Martijn Dekker, the author of the Turbo Pascal package MDL-LIB has given permission to publish the latest and greatest version 2.2 and declared it public domain.
Some of the enhancements are:
– .typ-, .var- and .con- filesbestanden (type-, variable- and constant declarations) are integrated in the .lib- files, avoids many includes.
– works with turbo Pascal 3.3See the leesmij.txt in the archive MDL-LIB v2.2

Slotman has made an IDE for Turbo Pascal 3.3 running on the PC (Windows). You can find it here in the utils section.
Included are include files for developing games in Pascal! The very funny game Snow fighters in the Our games section (throwing snowballs) is interesting for the MSX Info pages since he included the sources in Turbo Pascal.
Slotman writes: Do you program in Pascal for MSX? Are you tired of a bad IDE, waiting the code to compile on MSX, etc? So this is the solution: MSX PAD. An IDE made for Windows, so superior to MSX-Pascal that you will ask yourself HOW nobody did it before. And on top of that it comes with all my include files that I used to make breakfree!

INL Pascal library
Pascal software and library made by Carlos de Santa-Ana Garcia for INL, the TCP/IP stack made by Nestor Soriano for a.o. the MSX ethernet interface Obsonet and serial RS232 interfaces.
The library
A telnet client
A telnet server

HansO Pascal programsPascal source with examples of filter programs: while copying a text file make adjustments like stripping to 7 bits or adding/removing text.Pascal source by me of two programs:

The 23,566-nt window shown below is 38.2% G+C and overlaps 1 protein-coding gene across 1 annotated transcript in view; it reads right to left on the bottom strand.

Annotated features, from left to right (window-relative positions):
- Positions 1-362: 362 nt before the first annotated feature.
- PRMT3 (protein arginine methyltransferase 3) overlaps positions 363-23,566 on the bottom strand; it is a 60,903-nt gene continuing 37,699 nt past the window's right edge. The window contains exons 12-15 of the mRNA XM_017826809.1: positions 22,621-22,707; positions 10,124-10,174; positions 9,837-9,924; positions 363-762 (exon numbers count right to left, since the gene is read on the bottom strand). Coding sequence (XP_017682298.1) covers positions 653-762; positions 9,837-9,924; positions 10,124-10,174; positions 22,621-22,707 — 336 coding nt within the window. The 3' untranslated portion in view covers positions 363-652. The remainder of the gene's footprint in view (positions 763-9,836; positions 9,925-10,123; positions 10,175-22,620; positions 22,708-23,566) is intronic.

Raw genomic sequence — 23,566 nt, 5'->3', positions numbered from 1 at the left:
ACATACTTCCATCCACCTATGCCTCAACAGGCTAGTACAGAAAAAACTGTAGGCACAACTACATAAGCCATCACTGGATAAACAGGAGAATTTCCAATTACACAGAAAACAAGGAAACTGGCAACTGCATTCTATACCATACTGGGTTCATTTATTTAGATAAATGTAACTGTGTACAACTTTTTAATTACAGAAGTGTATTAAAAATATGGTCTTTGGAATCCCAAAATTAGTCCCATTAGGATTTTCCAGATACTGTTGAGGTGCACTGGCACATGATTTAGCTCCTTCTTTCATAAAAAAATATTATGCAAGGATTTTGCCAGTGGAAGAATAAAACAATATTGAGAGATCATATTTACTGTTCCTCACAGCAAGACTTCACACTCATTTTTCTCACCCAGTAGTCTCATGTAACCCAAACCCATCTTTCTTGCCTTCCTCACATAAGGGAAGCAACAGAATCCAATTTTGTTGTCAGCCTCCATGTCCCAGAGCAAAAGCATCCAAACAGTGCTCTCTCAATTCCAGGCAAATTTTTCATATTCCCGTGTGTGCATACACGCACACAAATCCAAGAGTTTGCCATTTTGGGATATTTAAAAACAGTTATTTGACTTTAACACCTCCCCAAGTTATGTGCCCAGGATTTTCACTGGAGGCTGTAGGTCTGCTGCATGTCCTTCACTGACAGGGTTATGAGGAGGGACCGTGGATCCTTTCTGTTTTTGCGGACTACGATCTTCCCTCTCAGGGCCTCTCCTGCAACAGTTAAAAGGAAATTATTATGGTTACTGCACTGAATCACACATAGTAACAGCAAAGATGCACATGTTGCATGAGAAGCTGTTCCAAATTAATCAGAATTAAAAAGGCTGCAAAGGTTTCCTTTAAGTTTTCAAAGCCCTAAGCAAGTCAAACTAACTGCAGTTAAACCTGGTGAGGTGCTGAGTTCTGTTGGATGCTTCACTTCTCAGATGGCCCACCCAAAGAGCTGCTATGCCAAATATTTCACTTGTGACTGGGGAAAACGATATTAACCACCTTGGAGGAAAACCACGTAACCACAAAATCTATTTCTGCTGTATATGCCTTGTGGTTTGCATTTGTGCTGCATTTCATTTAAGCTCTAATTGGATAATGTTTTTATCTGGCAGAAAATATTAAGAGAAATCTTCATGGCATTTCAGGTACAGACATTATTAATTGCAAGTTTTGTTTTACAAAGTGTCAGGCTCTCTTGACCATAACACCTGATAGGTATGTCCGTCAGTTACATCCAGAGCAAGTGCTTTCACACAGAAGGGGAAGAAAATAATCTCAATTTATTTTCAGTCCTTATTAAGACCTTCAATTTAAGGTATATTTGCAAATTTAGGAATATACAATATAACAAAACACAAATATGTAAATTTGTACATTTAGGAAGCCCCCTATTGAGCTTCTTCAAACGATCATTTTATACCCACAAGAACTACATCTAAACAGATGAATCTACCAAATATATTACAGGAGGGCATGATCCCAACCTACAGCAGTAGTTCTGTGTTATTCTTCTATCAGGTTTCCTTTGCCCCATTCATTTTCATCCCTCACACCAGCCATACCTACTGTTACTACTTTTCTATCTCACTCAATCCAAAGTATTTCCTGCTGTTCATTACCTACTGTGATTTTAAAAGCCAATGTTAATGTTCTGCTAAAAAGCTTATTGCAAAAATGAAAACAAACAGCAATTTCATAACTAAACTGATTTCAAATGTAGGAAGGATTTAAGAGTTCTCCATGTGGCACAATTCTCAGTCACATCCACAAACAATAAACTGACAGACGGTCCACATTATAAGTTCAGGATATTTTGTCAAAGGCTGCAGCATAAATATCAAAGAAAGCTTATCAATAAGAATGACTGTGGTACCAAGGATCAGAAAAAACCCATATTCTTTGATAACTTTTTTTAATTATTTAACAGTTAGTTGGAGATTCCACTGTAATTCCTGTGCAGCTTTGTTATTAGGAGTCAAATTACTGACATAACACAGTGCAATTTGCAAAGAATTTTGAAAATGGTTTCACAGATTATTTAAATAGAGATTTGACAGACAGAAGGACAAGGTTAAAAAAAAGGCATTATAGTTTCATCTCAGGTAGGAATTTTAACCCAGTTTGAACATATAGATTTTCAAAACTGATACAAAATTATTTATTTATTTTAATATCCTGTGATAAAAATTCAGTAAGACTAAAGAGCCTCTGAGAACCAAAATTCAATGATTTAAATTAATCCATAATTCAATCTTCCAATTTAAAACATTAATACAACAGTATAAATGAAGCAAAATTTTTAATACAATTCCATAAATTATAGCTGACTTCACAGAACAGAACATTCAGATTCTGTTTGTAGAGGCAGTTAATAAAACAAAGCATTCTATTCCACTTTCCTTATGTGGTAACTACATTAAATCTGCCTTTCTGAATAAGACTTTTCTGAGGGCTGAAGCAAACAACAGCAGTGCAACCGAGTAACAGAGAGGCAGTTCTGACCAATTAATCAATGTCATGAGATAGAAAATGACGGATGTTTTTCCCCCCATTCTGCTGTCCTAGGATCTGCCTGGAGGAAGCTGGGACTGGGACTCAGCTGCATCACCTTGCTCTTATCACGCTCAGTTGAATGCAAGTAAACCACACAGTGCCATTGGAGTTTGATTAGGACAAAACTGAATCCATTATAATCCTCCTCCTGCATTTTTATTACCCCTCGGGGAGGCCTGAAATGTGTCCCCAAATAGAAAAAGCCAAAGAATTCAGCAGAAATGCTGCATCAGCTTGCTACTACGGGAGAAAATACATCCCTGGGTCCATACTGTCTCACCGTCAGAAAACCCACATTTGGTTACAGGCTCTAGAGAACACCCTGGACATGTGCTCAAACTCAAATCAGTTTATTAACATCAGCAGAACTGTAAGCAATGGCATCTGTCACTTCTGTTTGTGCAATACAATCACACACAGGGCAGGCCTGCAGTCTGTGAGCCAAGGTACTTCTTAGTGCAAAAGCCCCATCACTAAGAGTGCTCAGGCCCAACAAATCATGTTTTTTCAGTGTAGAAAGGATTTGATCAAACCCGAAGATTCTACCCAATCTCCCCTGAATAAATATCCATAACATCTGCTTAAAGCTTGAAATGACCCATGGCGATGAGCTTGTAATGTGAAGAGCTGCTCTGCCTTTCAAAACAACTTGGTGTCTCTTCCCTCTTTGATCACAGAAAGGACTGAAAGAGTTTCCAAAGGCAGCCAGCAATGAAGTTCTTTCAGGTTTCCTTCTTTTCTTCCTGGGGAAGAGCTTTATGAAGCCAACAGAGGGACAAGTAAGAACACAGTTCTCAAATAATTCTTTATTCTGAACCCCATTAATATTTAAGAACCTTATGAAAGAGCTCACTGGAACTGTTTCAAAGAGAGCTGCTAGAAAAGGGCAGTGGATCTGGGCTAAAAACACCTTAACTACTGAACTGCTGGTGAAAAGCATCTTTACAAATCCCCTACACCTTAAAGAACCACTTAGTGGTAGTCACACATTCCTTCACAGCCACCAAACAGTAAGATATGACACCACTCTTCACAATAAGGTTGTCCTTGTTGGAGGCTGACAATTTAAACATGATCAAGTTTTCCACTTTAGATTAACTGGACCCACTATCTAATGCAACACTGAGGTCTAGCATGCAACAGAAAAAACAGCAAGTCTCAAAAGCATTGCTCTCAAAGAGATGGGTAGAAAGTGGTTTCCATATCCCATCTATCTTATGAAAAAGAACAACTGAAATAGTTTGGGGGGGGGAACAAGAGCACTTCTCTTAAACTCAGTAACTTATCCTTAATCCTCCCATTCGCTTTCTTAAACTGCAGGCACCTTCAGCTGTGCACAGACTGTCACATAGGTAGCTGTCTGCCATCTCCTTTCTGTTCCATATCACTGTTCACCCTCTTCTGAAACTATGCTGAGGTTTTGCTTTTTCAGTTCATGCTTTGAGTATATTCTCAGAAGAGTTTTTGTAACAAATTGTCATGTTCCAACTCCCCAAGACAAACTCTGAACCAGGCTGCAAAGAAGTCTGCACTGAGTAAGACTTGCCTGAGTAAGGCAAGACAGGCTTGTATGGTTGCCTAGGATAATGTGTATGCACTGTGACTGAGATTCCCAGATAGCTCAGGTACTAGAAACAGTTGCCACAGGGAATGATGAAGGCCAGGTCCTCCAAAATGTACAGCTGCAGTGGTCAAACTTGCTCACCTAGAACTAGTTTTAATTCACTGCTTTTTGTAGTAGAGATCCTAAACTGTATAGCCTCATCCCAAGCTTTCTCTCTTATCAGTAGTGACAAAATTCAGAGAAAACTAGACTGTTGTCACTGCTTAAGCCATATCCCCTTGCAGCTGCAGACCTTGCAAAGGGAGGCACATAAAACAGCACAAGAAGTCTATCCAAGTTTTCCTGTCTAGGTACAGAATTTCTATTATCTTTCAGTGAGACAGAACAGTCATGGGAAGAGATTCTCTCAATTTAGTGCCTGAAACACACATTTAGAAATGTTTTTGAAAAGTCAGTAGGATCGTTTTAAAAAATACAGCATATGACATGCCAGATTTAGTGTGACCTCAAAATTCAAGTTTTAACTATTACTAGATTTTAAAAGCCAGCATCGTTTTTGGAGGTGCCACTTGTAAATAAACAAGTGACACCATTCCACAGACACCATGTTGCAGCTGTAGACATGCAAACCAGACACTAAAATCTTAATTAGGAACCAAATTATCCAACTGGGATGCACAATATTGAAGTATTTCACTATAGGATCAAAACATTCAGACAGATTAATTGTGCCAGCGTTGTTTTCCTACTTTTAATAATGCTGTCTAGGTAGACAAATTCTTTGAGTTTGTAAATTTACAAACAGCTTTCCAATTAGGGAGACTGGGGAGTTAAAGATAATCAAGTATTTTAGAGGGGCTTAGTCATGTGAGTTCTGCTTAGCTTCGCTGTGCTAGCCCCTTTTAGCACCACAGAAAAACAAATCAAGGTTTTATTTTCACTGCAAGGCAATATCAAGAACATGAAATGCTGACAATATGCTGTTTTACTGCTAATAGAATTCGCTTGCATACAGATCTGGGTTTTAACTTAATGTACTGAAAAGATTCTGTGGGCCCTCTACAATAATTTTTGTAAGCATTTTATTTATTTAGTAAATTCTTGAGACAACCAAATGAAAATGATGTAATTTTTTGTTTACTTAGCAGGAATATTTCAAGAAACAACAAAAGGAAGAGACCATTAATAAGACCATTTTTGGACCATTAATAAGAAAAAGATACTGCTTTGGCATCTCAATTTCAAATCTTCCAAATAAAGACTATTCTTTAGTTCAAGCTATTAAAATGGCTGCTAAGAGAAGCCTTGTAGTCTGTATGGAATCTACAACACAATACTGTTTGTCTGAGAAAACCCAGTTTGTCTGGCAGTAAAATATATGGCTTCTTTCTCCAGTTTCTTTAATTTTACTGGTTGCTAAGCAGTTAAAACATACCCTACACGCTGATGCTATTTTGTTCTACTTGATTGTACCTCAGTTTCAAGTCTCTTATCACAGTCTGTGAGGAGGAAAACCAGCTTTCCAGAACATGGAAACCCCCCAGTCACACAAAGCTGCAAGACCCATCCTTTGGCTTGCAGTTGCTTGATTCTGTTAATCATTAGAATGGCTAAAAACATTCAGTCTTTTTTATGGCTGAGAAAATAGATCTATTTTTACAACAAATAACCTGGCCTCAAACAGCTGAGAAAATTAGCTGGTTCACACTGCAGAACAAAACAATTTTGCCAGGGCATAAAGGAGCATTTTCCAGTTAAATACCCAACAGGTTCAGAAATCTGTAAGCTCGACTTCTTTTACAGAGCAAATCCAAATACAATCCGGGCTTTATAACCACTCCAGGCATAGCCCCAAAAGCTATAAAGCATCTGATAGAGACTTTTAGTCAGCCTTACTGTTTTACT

split (makes two halves of a file) and combine (glue the two halves together again) for MSX-DOS and CP/M.CNVS and MSX12CNVI have written programs to convert the MSX graphical screen formats back and forth to the PC.

When i wrote them it was the dark age of MS-DOS, so I used Turbo Pascal and as graphical file format PCX. It still works, even under Windows 95/98.
And I finally finished MSXCNV12 to convert to screen 12 in may 1999 after working on it for 8 years!
Paintshop Pro is highly recommended to manipulate the graphics on the PC. All sources are included. All programs are freeware. MS-DOS programs!

CNVS version 2.3 : MS-DOS program to convert MSX screen 0-8 to PCX and back including sources

This 2.3 version is a recent update (june 1999), is now in English and with a cleaner syntax.

CNVS version 2.1 : old MS-DOS program to convert MSX screen 0-8 to PCX and back in dutch only.

MSX12CNV: MS-DOS program to show or convert MSX screen 12 (in full color)

MSXCNV12: MS-DOS program to show or convert PCX on the PC to MSX screen 12 (in full color)

Quickbasic program to convert RAW file (create with Paintshop PRO) to screen 12 full color by Hans Schoormans

On request: a Windows 95/98 program to convert MSX screens to and from PCX
(actually a wrap around CNVS, MSX12CNV and MSXCNV12)
CNVSW as Windows installable program. Note the readme.txt.

PCX format description the official guide how PCX is done

INDEX  MSX and MS-DOS programs to build a database of files on your floppies with Pascal sources

My MSX pascal include libraries
To write intelligent programs on MSX.  I used Turbo Pascal v3.00. To access the MSX 1 and 2 facilities I developed Pascal libraries a long time ago. Many followers copied and enhanced those libraries but here are the original: complete with tools.
In it are functions like line, box, circle, fill figure, sprite, show text on graphics and so on.
Pascal include libraries

The magazines have paid attention to this environment with many articles, collected as far as available, here.